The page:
Debra Renee Laws was born September 10, 1956 in Houston, Texas, the seventh of eight children to Hubert Laws, Sr. and Miola Luverta Donahue. She has performed throughout the U.S. in such prestigious venues as Carnegie Hall, The Berkeley Jazz Festival and the Hollywood Bowl. She has also toured in Europe, Africa, and Southeast Asia.
Her most recent album is entitled Moments, and she produced, wrote or co-wrote nine of the 12 songs contained in the album. The album is now in release in Japan and the first single, "Moments Like This", reached the number 18 spot in the Japanese charts.
Her professional career started as a teenager in 1977 when she was featured on her brother Ronnie's album entitled "Friends and Strangers", on United Artists Records. In 1979, she was a lead vocalist on her brother Hubert's album, "Land of Passion", on Columbia Records.
Laws made her debut as a solo recording artist in 1981 with the release of her album Very Special on Elektra Records. This album, produced by her two brothers sold in excess of 385,000 copies, while the two singles, "Very Special" and "Be Yourself" sold combined totals in excess of 260,000 copies. The third single, "Meant For You", was written by Roxanne Seeman and David Lasley.
From 1981 through 1990, Laws worked with her three siblings, recording and doing many live performances in the United States and abroad.
In 1985, she recorded "Crusin' Tonight," written and produced by George Duke, for the The Heavenly Kid motion picture soundtrack.
In April and May 1991, she toured Europe with the Commodores for a 38 city tour. In November of that year, she performed with Kool and the Gang, Third World, Shabba Ranks, Rita Marley, the Commodores and many others at a benefit for the children of Africa held in Lagos, Nigeria.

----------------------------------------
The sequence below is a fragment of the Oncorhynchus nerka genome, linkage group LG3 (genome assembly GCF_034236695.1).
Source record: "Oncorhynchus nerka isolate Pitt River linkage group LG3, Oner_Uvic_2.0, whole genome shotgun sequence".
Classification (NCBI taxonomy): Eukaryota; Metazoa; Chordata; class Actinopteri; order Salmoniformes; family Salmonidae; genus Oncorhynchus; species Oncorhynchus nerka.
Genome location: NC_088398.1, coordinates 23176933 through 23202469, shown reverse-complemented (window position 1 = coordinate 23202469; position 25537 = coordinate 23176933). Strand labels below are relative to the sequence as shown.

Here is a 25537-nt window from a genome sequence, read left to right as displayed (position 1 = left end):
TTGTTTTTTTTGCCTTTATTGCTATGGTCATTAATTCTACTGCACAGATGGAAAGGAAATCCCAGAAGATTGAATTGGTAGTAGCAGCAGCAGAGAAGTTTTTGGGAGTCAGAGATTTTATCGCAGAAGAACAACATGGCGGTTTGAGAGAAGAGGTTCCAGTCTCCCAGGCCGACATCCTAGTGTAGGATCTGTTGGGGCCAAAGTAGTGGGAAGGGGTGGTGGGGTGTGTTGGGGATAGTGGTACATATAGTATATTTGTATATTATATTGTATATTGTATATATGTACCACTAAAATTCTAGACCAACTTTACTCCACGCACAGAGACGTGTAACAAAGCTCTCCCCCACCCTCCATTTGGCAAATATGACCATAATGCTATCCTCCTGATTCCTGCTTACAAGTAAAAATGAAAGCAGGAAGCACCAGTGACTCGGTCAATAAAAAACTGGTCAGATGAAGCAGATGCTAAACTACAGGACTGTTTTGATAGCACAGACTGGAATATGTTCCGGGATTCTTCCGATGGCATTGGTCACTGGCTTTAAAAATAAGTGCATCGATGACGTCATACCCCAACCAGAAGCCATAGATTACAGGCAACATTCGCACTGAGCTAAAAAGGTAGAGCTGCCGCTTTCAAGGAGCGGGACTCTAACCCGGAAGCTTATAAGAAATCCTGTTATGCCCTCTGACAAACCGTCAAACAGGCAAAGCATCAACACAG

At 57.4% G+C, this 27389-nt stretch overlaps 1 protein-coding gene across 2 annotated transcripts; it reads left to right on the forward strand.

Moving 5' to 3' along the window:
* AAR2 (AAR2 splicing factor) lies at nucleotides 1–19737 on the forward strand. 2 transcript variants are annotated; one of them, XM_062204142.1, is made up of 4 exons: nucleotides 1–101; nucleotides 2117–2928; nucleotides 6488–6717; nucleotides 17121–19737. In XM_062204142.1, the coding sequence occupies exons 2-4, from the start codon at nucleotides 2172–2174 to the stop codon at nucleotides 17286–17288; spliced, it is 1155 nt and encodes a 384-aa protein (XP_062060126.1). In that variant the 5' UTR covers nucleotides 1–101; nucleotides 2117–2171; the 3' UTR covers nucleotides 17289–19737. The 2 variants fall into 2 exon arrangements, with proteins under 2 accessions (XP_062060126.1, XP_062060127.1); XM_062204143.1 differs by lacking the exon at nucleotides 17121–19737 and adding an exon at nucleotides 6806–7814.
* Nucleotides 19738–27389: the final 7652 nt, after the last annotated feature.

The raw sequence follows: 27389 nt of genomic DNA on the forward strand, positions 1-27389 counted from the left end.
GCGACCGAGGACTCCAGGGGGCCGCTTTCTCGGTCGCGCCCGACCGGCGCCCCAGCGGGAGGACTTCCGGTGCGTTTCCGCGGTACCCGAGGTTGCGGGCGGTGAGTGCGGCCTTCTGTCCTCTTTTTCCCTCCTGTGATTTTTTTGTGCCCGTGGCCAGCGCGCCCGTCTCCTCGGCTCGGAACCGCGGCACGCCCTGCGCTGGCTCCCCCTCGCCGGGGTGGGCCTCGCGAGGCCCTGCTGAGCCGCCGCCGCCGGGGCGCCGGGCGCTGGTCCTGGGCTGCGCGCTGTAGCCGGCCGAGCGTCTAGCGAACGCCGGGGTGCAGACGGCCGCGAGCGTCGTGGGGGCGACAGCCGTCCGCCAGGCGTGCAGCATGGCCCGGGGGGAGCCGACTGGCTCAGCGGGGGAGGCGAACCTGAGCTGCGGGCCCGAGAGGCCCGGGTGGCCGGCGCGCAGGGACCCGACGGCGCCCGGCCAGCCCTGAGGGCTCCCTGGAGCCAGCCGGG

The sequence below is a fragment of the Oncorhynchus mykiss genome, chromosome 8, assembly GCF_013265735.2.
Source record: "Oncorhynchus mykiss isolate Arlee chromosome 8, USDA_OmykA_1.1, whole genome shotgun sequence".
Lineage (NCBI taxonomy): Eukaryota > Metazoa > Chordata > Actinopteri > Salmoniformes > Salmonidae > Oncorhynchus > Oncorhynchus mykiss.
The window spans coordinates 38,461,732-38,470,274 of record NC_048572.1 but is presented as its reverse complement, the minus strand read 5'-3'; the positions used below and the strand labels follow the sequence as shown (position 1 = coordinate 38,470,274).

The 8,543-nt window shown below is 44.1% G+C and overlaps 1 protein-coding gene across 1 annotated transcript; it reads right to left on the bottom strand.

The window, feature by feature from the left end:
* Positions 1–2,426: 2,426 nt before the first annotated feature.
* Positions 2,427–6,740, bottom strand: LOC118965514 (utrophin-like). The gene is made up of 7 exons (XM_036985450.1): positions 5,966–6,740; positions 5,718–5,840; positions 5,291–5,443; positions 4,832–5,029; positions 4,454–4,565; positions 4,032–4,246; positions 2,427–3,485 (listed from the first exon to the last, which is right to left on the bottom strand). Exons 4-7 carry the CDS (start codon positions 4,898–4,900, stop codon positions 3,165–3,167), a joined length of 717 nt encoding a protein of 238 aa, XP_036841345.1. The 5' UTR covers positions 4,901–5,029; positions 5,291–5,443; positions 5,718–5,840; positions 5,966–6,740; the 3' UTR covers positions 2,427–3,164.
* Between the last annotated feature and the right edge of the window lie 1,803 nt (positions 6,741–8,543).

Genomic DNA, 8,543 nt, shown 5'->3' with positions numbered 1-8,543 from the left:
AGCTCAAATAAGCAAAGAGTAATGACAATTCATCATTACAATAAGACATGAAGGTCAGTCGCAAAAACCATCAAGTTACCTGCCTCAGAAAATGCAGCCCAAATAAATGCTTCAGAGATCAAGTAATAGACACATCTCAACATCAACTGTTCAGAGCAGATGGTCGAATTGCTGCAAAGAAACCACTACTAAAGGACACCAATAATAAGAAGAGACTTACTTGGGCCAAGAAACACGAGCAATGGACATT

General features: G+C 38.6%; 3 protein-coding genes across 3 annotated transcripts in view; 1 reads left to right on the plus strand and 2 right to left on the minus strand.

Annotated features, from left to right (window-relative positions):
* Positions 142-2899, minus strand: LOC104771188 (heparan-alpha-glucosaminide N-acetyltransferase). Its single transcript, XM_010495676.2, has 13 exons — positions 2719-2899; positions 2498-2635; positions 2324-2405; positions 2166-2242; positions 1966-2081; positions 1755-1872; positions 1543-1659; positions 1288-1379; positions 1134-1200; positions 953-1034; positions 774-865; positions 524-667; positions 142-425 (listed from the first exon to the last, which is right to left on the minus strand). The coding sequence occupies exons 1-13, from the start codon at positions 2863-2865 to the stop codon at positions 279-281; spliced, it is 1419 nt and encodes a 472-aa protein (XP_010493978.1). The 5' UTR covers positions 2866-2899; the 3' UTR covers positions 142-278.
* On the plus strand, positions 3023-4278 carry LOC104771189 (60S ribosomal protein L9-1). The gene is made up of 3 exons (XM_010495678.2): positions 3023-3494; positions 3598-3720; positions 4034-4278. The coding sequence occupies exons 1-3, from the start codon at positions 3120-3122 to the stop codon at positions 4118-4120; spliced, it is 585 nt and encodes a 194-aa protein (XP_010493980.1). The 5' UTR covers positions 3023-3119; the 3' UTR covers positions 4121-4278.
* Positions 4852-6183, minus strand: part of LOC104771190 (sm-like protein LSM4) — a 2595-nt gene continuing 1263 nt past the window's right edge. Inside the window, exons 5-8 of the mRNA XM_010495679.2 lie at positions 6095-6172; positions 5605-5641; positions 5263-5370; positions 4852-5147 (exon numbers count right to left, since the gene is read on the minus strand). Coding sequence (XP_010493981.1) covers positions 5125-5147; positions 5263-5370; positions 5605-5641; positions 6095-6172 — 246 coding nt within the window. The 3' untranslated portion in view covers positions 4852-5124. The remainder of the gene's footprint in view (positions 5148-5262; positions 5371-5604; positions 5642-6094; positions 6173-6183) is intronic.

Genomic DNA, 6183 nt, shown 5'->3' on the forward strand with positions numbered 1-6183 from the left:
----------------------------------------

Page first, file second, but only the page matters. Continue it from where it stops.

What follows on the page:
In 1992, she toured Asia in January and February, performing in Thailand, Singapore, Taiwan and Japan.
She then began the writing and recording process for an album which was completed in October 1994. In November and December of that year, she toured Europe again.
Lawsuits against Sony Music and Elektra Entertainment Group
In March 2003, Debra Laws sued Sony Music Entertainment/Epic Records in the United States District Court for the Central District of California, over the use of samples from "Very Special" in Jennifer Lopez's recording of "All I Have" on her album This Is Me... Then. Although Sony had been granted permission to use the samples by Elektra Entertainment Group, which held the copyright to the song, Laws claimed that the use of her voice without her consent nonetheless violated her statuory and common law right of publicity under California law. In November 2003, Judge Lourdes Baird granted Sony Music's motion for summary judgment on the ground that Laws's state law claims were preempted by Section 301 of the United States Copyright Act. In 2006, that decision was affirmed by the United States Court of Appeals for the Ninth Circuit.
In 2004, after losing the lawsuit against Sony Music, Laws and her production company, Spirit Productions, Inc. (which is owned and controlled by her brother, Hubert), sued Elektra Entertainment Group (as well as Elektra's parent company, Warner Music Group, and former parent, Warner Communications, Inc.), claiming that Elektra was contractually obligated to obtain consent before agreeing to allow the "Very Special" sound recording to be used in "All I Have (song)." Laws's claims were dismissed early in the case on res judicata grounds, and Spirit's claims settled in early 2007 on undisclosed terms.
- It Ain't Nothin' But the Blues
- Clothes Pins and Dreams Suds
- The Choice is Yours
- The World is a Playground and a Great Big Circus
- "Debra LAWS, Plaintiff-Appellant, v. SONY MUSIC ENTERTAINMENT, INC., d/b/a Epic Records, a Delaware corporation, Defendant-Appellee.". AltLaw. September 12, 2005. Retrieved 2009-01-26.[dead link]